Should more cities follow New York's lead and force restaurants to post the nutritional content of their menu items?
Last summer I had the opportunity to go down to California with my family for a couple of weeks of rest and relaxation. During my stay, I noted that a number of the chain restaurants had begun posting nutritional information on their menus. At first I thought it might have been a decision of the local restaurant to "get ahead of the curve" and appeal to health-conscious Californians. However, I have subsequently found out that posting this type of nutritional information is now the law in California. The legislation was introduced by California Governor Schwarzenegger and is currently being phased in through 2011.
In New York City, they also passed a by-law forcing local restaurants to post nutritional information in a location where their customers could easily read it before placing their orders. The theory is that if people can actually see how much sodium, saturated fats and calories are in each menu item, they will be more inclined to choose healthier options.
At a recent visit to a McDonald's restaurant in Burnaby, I noticed they were now posting nutritional information on the outside of their burger and fries containers. A quarter pounder with cheese was just under 600 calories while the medium fries was about 400 or so. After I had chowed down my meal, I realized I had consumed half of the recommended caloric intake for the day. Without the nutritional information labeled on the outside of the containers, I'd have never known just how caloric my meal was. I guess I kind of knew it was fattening, just not quite how fattening.
As evidenced by McDonald's, some restaurants in Canada are now moving toward providing customers with the kind of nutritional information they are seeking. However, there are still many that are not. Therefore, should Canadian cities be following New York's lead and forcing big chain restaurants to post just how caloric or salty their food really is?
Clearly the restaurant industry would find this type of municipal legislation intrusive. When New York City imposed their new regulations back in 2007, they were taken to court by the New York State Restaurant Association (NYSRA). Earlier this year the court of appeal upheld the right of New York City to impose the nutritional labeling by-law and the legislation remains in place today. San Francisco also experienced similar legal battles when they introduced restaurant labeling legislation.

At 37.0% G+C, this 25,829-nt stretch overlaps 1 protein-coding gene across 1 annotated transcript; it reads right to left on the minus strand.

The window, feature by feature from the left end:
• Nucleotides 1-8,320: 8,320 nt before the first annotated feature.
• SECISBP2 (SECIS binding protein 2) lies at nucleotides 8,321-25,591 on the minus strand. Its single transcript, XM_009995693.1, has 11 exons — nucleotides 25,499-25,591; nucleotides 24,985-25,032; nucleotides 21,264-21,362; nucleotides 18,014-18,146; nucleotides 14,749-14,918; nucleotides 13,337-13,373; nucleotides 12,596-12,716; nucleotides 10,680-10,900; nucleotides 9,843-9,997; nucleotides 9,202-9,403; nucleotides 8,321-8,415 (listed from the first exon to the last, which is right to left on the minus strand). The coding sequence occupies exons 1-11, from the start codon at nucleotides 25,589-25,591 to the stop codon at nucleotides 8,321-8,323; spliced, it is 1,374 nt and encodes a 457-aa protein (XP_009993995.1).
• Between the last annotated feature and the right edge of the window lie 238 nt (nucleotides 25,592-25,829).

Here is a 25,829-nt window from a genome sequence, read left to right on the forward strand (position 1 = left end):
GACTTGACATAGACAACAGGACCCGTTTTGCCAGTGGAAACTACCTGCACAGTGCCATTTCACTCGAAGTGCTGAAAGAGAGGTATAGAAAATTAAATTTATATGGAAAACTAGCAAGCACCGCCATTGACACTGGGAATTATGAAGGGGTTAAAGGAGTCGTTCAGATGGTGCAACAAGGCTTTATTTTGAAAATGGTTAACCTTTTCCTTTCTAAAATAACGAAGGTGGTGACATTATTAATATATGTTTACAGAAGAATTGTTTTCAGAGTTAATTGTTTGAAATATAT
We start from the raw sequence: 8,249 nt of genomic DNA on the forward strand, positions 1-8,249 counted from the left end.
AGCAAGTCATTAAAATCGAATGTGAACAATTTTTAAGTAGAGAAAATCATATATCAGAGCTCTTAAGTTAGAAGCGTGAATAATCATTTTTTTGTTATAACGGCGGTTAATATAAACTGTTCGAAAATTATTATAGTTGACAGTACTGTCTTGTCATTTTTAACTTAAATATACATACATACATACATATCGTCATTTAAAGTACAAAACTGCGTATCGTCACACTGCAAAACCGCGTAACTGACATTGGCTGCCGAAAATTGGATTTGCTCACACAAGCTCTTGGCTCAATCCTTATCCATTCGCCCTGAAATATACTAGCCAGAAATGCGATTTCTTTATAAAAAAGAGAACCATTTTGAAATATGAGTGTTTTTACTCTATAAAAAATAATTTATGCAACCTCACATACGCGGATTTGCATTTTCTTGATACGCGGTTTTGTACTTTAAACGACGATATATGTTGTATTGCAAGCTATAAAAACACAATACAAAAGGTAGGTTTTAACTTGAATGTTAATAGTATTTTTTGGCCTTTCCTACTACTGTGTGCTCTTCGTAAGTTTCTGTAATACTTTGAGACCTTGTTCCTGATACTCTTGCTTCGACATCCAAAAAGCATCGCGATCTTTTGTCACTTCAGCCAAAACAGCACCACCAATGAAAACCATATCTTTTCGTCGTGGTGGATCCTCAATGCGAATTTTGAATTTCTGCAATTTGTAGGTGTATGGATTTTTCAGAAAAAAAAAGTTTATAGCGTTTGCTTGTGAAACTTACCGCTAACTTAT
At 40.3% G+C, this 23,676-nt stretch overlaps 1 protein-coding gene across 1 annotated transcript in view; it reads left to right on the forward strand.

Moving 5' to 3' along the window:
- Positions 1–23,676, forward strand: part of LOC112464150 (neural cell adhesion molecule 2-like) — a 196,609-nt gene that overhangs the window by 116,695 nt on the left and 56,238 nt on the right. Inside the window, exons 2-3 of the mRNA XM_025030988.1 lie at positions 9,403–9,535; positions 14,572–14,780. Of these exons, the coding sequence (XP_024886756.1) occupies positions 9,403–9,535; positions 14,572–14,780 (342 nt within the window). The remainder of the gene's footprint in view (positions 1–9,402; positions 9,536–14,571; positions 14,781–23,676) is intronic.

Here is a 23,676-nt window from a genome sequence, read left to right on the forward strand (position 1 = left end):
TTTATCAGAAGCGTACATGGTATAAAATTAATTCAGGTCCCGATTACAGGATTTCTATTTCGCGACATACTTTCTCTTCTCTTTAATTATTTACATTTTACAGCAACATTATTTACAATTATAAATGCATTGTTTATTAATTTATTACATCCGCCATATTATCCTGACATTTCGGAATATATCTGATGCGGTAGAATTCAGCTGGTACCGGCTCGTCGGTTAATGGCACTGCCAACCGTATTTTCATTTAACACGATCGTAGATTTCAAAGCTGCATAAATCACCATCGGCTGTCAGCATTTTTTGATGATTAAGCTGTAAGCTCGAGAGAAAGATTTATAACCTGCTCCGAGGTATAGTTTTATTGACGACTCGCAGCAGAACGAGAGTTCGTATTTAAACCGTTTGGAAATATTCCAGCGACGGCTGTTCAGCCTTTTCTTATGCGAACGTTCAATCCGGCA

Here is what Dr. Thomas Friedman, NYC's Health Commissioner, told the New York Times after NYSRA lost their court case:
This is good news for everyone. Nearly all chain restaurants are now complying with the law. Consumers are learning more about the food before they order, and the market for healthier alternatives is growing. We applaud the court for its decision, and we thank the restaurant industry for living by the rules.
In their ruling upholding New York's labeling legislation, the judges stated:
The First Amendment is not violated, where as here, the law in question mandates a simple factual disclosure of caloric information and is reasonably related to New York City’s goal of combating obesity.
We should note that only restaurants with at least 15 separate outlets are affected by the NY legislation. As a result, single location mom and pop restaurants are not required to post nutritional information on their menus.
With Canadian kids getting more obese by the day, should cities take a more active role in helping to fight this epidemic? Now it's over to you. Do you think Canadian cities should follow New York's lead and implement this type of legislation?